Leadership Activities for Freshmen in High School

by Rosenya Faith

    Your teen's first year of high school can really set the tone for how the remaining years go. You want to help her get active from the start so she can make the most of her high school experience. Leadership activities will not only help her build confidence and skills, they will help her meet new people and make friends who are also active and motivated individuals.

    Aside from orientation, there may not be a more casual get-together for new students. Incoming freshmen will be new to the school and the faculty, and likely not know many other students. Check with your student's administration and see if it would approve a meet and greet activity at the school for new students. Then, help your teen plan and organize the event. The administrators can recommend other students that might be willing to help with the event or have your teen recruit people himself. He'll meet others as he organizes the meet and greet, and he'll get to know many more at the event itself. This can also help him make contacts and maximize his exposure with his class and administration for future projects or class elections.

    Talk to your freshman about student council. There are numerous positions of leadership there. If she doesn't get a position, there are other ways to work with the council in supporting roles. Often, individual classes have their own presidencies that direct class events. Becoming a member of the presidency or working with them is another way to be involved. She can volunteer to help with events by taking tickets, decorating and clean-up. Many activities are delegated to a separate committee that will plan and handle all the details of an event, so she can try for one of these as well. Any way she's involved will help her make friends, learn about teamwork and leadership, and develop a better relationship with the teachers and administrators.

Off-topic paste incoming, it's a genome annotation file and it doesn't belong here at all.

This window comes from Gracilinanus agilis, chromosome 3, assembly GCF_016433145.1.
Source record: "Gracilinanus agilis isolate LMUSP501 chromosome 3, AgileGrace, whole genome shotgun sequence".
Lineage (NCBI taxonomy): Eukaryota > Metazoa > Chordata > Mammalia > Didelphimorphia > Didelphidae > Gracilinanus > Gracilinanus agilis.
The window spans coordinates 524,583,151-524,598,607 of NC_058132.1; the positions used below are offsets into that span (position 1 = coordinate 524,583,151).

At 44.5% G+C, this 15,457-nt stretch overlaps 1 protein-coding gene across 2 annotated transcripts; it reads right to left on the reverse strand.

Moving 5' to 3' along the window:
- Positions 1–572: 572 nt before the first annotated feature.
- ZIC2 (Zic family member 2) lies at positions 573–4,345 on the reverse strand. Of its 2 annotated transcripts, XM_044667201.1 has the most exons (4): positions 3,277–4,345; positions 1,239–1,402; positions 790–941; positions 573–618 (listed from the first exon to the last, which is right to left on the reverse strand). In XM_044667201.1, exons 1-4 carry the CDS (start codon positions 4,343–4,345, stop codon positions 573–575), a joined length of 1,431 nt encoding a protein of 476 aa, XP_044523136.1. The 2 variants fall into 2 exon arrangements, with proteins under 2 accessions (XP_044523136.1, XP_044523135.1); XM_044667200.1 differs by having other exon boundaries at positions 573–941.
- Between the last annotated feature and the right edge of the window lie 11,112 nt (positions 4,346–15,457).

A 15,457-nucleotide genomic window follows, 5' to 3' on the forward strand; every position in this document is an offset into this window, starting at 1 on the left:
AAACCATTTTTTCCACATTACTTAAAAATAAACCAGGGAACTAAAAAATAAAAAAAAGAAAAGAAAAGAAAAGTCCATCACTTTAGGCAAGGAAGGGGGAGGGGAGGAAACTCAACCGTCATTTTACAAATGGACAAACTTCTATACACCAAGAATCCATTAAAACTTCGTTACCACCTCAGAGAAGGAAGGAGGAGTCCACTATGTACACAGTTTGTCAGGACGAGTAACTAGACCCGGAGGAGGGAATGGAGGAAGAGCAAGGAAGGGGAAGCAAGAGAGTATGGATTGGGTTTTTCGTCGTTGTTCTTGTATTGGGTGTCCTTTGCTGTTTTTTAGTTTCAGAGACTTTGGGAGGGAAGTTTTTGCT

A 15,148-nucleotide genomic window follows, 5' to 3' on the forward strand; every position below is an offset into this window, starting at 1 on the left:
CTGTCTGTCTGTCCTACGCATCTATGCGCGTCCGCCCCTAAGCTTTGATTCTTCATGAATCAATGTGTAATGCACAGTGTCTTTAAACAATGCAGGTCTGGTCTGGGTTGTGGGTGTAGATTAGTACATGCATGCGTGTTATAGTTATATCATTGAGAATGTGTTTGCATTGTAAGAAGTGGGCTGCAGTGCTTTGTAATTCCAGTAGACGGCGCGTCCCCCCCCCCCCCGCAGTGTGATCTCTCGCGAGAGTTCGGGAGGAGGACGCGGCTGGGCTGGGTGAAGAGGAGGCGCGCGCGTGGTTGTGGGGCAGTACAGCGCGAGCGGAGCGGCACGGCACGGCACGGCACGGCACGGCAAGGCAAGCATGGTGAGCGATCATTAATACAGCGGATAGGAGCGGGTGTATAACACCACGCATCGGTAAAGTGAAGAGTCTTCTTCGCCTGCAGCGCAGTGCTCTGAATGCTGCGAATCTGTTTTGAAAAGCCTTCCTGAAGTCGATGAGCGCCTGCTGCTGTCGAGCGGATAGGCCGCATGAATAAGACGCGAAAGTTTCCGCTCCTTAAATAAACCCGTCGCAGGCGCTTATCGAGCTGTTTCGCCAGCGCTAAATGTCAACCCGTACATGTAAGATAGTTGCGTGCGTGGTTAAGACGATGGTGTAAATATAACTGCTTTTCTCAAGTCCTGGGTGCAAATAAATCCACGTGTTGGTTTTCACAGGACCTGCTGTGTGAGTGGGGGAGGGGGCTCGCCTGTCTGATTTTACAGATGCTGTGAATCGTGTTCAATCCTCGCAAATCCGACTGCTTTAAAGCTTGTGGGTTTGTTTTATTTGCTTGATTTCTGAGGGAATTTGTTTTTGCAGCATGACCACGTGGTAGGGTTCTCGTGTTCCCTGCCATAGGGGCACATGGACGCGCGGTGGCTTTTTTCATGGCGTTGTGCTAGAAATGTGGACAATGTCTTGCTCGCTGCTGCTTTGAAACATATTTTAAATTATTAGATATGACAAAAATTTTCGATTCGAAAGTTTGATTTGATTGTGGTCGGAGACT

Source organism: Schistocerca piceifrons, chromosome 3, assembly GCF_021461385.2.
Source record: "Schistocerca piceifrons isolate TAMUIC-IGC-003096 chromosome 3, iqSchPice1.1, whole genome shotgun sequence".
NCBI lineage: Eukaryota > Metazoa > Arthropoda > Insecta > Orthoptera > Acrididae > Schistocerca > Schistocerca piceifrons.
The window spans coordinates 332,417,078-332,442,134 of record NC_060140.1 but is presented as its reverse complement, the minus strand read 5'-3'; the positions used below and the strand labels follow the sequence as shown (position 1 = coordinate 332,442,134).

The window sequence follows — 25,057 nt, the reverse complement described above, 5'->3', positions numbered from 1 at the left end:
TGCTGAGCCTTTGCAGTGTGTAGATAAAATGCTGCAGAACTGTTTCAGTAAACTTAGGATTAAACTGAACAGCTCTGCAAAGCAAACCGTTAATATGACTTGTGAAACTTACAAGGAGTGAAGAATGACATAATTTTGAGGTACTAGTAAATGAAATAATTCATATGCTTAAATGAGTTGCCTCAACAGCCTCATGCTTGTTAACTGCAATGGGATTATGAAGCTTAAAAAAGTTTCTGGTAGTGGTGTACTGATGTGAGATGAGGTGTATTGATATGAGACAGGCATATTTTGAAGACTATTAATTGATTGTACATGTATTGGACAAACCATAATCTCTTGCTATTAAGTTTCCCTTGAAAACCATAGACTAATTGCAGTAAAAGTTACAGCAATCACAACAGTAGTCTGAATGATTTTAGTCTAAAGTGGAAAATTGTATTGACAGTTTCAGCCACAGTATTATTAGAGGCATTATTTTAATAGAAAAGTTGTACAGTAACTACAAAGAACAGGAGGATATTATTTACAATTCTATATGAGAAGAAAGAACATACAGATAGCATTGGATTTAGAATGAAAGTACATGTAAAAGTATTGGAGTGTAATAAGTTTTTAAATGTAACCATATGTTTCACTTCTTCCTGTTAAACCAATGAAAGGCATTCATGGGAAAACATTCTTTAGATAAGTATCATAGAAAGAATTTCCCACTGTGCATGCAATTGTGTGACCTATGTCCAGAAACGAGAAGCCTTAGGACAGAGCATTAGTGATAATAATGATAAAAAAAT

Many high schools organize activities to help the students be active in the school and the community. Talk to your teen’s school administration and see what programs they already have available, and then encourage him to get involved in whatever capacity he's comfortable. If there isn't a job he'd like, get imaginative and see if he has a talent that could offer a new aspect to the project, such as creating a website to advertise and inform the students, faculty and parents about the activity. If there isn't already a project, he can talk with administrators about starting one. The school will likely try to accommodate such requests so long as the interest is there to support it. He may need to do a little legwork to bring in supporters and organize the project, but it is worth it for the leadership experience gained.

    Clubs and sports provide opportunities for your teen to learn new skills and make friends. See what her school offers and what fits her interests. Some ideas include Spanish club, chess club, dance team, art club, computer club or the soccer team. If the school doesn’t have it, she can talk to the administration about starting one. For many schools, your teen will just require a teacher sponsor and several interested students to begin. This is an opportunity to meet like-minded people and explore a talent that could benefit her in college. If your child is an athlete but doesn't make the team, look for an intramural group she can join. If there isn't one, again -- start one! Being active and involved is good for her leadership skills, health, growth and college resume.

    References

    • The Leader in Me; Stephen R. Covey
    • The Teenagers' Guide to School Outside the Box; Rebecca Greene

    About the Author

    Rosenya Faith has been working with children since the age of 16 as a swimming instructor and dance instructor. For more than 14 years she has worked as a recreation and skill development leader, an early childhood educator and a teaching assistant, working in elementary schools and with special needs children between 4 and 11 years of age.

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